Lab #9 - Backups, Remote Commands, and File Transfer

Lab Steps:
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Stanislav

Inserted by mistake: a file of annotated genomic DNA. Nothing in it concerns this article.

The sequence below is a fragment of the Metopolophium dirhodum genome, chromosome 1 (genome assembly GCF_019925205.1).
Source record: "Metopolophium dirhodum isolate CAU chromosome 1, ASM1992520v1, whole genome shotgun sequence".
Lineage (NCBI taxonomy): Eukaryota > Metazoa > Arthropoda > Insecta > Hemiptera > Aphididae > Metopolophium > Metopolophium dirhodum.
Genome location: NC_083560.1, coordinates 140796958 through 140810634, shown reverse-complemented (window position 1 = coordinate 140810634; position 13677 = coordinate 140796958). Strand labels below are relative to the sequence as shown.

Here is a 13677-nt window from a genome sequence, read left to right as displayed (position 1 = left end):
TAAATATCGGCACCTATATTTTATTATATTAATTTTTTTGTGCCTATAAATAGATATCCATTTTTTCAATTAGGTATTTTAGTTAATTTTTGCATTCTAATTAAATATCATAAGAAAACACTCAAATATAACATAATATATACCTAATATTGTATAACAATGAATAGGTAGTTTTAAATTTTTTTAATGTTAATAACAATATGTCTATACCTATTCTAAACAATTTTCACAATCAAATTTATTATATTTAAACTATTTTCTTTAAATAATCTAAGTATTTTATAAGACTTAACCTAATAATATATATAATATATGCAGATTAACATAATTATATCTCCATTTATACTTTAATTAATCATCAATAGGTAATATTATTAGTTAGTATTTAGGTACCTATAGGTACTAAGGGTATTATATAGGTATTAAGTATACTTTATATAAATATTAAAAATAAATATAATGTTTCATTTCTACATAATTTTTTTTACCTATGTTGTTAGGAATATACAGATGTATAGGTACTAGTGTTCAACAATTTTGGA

Creating a tar Backup with bzip Compression A. Open Terminal and make sure you are not the root user. Type whoami and press Enter. B. Create a directory called mybackup. C. Copy a couple files you have in your home directory into the newly created directory. D. Type the command tar cfj mybackup.tar.bz2 mybackup to create the compressed archive. E. List the contents of your directory now and see that mybackup.tar.bz2 now exists. F. Carefully delete the mybackup directory by typing rm -rf mybackup G. Verify that your mybackup directory is gone and that you still have mybackup.tar.bz2 Restoring a Compressed tar Backup A. Verify that you are still in your home directory with the mybackup.tar.bz2 file. B. Type tar xfj mybackup.tar.bz2 to uncompress your backup archive. C. List your home directory again and you should see your mybackup directory with all of its files. Using sftp to Remotely Download Files D. Type the command sftp <remote username>@<remote ip> E. Agree to continue connecting to the server (this will happen the first time for any new host). F. Type the userʼs password which will be provided to you by your instructor. G. You should now have a prompt that is sftp> H. Type ls to view the remote systemʼs files. I. Type pwd to see the current directory you are in on the remote server. J. Type lpwd to see the current directory you are in on the local computer you are connecting from. K. Type get <filename> to download a remote systemʼs file. L. Type quit and you will now back to your local system. M. Open the file you just downloaded and view the contents. Using scp to Remotely Copy a File to your Machine A. Rename the file you downloaded from the server to <username>.<filename> -- e.g., if the file you just downloaded is called myfile and your username is bjones rename the file to bjones.myfile B. Type scp <username>.<filename> <remote username>@<remote ip>:~/ C. Enter the userʼs password when prompted. D. You should see that the file was copied over to the remote host, into the remote userʼs home. E. Connect to the server again using sftp to verify the file was uploaded successfully. F. Exit your sftp session. Using ssh to Have a Remote Systemʼs Shell A. Type ssh <remote username>@<remote ip> and enter your password when prompted. B. You are now connected with a remote shell just as if you would be if you were local to the server. C. Use vim on the remote server to open the file you uploaded in the last task. D. Close your ssh session by typing the exit command. Using ftp to Remotely Download Files A. Type ftp <remote ip> and press Enter. B. Enter the remote userʼs username when prompted and press Enter. C. Enter the remote userʼs password when prompted and press Enter. D. You should now have an ftp> prompt. E. You can execute similar commands like your sftp session (ls, get, quit). F. Type quit to leave your ftp session.

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